Emerging from hibernation can be awkward. "Let me be the 100th person to ask if we're having a white Christmas" my neighbor, Teri, asked me yesterday. Not looking good, I answered. It could be the first brown Christmas in 3 years. "Can you explain that to 7 family members driving up from Texas? One of them has never seen snow. He will be crushed" she sighed.
Snow for Christmas is no longer a sure thing. Winters are becoming ever-weirder. More volatile. According to Dr. Mark Seeley Minnesota has seen a 4X increase in mid-winter rain and ice since 2000.
Exhibit A: today. Expect moderate rain as temperatures fall through the 40s. An inch or two of slushy snow piles up tonight at the tail-end of the storm - the same storm that clobbered California with flooding rains, mudslides, even a small tornado in the skies above L.A. Friday.
Here's what I believe: we'll see our fair share of cold fronts and snowstorms this winter. But El Nino will take the edge off the coldest air. I would wager a (stale) bagel that this winter won't be as persistently bitter as last.
After cooling off to average this week with a rare sunshine sighting expect another thaw just in time for Christmas.
TODAY: Periods of rain ends as temperatures fall. NE 10-20. High: 48 early, reaching upper 30s by late afternoon.
MONDAY NIGHT: Wet snow, an inch or two possible. Getting slippery. Low: 26
TUESDAY: Slick start. Mostly cloudy with a colder wind. Feels like 15F. HIgh: 27
WEDNESDAY: More clouds than sun, chilly. Wake-up: 14. High: 23
THURSDAY: Risk of spying the sun. Still brisk. Wake-up: 13. High: 25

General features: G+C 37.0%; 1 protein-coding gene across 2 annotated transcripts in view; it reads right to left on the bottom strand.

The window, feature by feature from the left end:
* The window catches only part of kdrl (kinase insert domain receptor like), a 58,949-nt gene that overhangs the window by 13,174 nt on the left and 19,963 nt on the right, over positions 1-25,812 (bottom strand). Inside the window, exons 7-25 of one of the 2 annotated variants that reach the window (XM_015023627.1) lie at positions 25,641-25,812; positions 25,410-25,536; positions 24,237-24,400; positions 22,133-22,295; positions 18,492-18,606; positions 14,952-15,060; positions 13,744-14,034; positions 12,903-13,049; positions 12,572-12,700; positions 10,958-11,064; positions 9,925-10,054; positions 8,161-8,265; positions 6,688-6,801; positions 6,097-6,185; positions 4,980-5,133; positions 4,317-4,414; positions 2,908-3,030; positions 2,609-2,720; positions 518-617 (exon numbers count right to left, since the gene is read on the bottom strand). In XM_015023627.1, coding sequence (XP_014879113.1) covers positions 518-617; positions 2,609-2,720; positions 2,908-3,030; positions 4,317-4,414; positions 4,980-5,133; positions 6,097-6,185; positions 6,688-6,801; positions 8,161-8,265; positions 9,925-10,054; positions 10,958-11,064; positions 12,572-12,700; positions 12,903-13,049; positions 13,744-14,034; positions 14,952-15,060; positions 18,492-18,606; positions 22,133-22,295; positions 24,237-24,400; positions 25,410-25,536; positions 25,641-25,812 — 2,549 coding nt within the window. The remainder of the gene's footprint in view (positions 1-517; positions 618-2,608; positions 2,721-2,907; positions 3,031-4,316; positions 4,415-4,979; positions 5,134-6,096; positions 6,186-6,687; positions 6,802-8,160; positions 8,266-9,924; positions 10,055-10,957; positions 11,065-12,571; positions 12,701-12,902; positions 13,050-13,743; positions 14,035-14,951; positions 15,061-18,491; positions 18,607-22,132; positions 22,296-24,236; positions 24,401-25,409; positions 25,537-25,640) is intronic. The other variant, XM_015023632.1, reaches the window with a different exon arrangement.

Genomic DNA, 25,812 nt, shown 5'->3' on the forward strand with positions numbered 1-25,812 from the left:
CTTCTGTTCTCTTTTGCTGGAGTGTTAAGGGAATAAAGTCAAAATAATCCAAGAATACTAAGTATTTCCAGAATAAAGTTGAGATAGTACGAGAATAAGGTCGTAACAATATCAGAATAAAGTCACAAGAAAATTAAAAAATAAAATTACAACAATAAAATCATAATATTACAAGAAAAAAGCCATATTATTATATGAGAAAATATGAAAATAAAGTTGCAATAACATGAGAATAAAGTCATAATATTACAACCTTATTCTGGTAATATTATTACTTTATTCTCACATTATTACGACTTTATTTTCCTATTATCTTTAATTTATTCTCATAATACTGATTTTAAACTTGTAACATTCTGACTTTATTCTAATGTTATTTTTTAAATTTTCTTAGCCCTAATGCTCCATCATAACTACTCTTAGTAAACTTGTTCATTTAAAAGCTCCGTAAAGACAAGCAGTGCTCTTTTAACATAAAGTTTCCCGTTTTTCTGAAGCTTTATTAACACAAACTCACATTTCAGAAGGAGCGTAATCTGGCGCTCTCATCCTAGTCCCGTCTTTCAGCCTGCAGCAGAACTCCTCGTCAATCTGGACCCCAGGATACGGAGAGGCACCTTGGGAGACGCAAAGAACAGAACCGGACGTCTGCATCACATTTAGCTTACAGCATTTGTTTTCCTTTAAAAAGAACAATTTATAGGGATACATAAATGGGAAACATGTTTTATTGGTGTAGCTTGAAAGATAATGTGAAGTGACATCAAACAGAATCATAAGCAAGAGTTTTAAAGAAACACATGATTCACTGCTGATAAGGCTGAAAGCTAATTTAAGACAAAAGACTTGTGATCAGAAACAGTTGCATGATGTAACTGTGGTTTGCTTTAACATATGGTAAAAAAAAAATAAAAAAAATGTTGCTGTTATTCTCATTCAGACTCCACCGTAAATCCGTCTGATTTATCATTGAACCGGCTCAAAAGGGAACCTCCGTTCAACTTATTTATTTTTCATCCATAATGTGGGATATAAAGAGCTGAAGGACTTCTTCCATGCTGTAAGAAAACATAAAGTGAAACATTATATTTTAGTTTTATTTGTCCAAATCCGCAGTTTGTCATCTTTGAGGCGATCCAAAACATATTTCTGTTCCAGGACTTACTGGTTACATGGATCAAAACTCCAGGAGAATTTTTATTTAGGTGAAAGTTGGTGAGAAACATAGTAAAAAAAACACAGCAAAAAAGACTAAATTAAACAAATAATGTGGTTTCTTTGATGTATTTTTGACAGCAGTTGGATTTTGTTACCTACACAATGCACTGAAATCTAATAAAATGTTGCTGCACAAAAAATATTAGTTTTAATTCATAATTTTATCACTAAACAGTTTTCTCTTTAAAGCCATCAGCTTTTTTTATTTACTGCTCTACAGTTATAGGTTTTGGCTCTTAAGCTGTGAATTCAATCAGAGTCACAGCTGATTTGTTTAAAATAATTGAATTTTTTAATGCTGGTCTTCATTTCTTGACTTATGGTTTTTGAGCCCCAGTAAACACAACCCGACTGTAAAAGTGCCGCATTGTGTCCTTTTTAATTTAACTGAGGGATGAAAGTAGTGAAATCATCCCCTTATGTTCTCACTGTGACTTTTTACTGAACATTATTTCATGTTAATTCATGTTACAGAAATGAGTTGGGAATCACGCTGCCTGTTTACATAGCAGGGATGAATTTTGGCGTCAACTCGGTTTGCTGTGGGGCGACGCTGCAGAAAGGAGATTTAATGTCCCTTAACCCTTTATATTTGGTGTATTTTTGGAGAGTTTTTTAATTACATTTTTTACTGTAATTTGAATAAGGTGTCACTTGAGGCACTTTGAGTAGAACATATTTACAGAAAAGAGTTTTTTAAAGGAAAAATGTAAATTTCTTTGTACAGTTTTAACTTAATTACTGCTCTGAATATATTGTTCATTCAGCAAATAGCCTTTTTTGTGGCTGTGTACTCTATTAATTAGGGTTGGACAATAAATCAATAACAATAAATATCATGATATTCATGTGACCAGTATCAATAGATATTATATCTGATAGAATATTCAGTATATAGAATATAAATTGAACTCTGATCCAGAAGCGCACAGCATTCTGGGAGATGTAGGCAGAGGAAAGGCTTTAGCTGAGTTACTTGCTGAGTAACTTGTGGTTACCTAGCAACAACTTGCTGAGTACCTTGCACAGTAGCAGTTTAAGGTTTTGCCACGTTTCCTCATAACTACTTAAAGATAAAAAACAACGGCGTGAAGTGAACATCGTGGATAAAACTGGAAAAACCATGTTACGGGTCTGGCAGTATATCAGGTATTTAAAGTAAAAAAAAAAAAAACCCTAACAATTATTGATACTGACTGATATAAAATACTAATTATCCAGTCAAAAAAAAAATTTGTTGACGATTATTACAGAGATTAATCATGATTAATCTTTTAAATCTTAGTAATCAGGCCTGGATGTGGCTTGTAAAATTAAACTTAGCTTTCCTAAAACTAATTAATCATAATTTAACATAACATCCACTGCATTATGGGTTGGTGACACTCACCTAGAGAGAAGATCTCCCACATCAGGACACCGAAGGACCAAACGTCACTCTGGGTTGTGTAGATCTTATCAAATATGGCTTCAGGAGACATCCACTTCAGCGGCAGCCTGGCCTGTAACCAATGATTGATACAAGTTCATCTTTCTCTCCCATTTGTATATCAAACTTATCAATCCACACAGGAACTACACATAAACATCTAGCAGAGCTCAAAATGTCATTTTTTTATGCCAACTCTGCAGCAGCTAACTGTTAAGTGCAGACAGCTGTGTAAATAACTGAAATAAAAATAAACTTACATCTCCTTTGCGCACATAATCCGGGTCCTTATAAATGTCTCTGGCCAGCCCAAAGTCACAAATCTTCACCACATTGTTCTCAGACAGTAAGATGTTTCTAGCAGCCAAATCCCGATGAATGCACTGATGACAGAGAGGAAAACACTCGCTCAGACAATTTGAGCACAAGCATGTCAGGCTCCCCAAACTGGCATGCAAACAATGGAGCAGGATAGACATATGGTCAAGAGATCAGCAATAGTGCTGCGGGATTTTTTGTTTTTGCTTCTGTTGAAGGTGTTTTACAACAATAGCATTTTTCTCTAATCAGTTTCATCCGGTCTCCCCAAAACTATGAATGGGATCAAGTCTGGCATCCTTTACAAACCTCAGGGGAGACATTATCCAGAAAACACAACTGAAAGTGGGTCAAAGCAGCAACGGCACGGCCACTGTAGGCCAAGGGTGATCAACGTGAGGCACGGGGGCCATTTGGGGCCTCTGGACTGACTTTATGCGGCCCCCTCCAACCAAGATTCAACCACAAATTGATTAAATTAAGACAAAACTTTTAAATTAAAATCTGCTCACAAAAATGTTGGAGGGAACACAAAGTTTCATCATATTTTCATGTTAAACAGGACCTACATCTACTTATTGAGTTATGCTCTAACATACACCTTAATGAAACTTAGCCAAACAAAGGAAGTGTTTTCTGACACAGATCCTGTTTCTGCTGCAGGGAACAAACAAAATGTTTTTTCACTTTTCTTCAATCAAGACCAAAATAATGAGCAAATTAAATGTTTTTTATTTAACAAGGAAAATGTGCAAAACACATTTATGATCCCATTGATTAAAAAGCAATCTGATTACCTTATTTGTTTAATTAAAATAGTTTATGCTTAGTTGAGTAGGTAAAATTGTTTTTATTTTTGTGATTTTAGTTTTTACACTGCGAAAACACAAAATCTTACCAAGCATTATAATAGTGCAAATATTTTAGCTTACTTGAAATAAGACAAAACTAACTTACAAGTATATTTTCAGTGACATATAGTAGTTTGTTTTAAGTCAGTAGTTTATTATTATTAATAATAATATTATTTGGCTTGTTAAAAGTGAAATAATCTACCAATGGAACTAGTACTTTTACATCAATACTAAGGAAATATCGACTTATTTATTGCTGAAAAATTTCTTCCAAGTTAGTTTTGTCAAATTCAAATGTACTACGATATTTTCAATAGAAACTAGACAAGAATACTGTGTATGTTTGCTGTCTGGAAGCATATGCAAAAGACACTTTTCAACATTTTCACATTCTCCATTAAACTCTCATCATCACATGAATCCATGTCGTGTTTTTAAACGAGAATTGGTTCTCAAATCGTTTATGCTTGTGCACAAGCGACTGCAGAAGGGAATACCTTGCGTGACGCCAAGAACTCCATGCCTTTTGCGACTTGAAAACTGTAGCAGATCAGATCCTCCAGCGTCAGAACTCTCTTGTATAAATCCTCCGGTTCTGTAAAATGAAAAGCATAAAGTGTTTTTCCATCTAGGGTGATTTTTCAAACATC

FRIDAY: Sunny peeks, good travel weather. Wake-up: 15. High: 28
SATURDAY: Light winds, average temps. Wake-up: 18. High: 30
SUNDAY: Still gray, quiet for late December. Wake-up: 19. High: 31
* File photo: Robert F. Bukaty, AP.
Graph credit above: "Global average temperature trend, 1998-present." Source: Stefan Rahmstorf/RealClimate.
Weather Bombs, Polar Vortex: Global Warming's Influence on Extreme Weather. No, it's probably not your imagination. Here's an excerpt from Stanford and Science 2.0: "...The media are often focused on whether global warming caused a particular event," says Diffenbaugh, who is a senior fellow at the Stanford Woods Institute for the Environment. "The more useful question for real-world decisions is: 'Is the probability of a particular event statistically different now compared with a climate without human influence?'" His belief is based on three elements of varying rigor: climate observations, climate computer simulations which estimate variations in climate and statistics to reconcile the first two..."
Graphic credit above: "Palmer Drought Severity Index (PDSI) for 2080-2099 with business-as-usual warming. By comparison, during the 1930s Dust Bowl, the PDSI in the Great Plains rarely exceeded -3 (see here)." Source: Cook et al. and Climate Progress.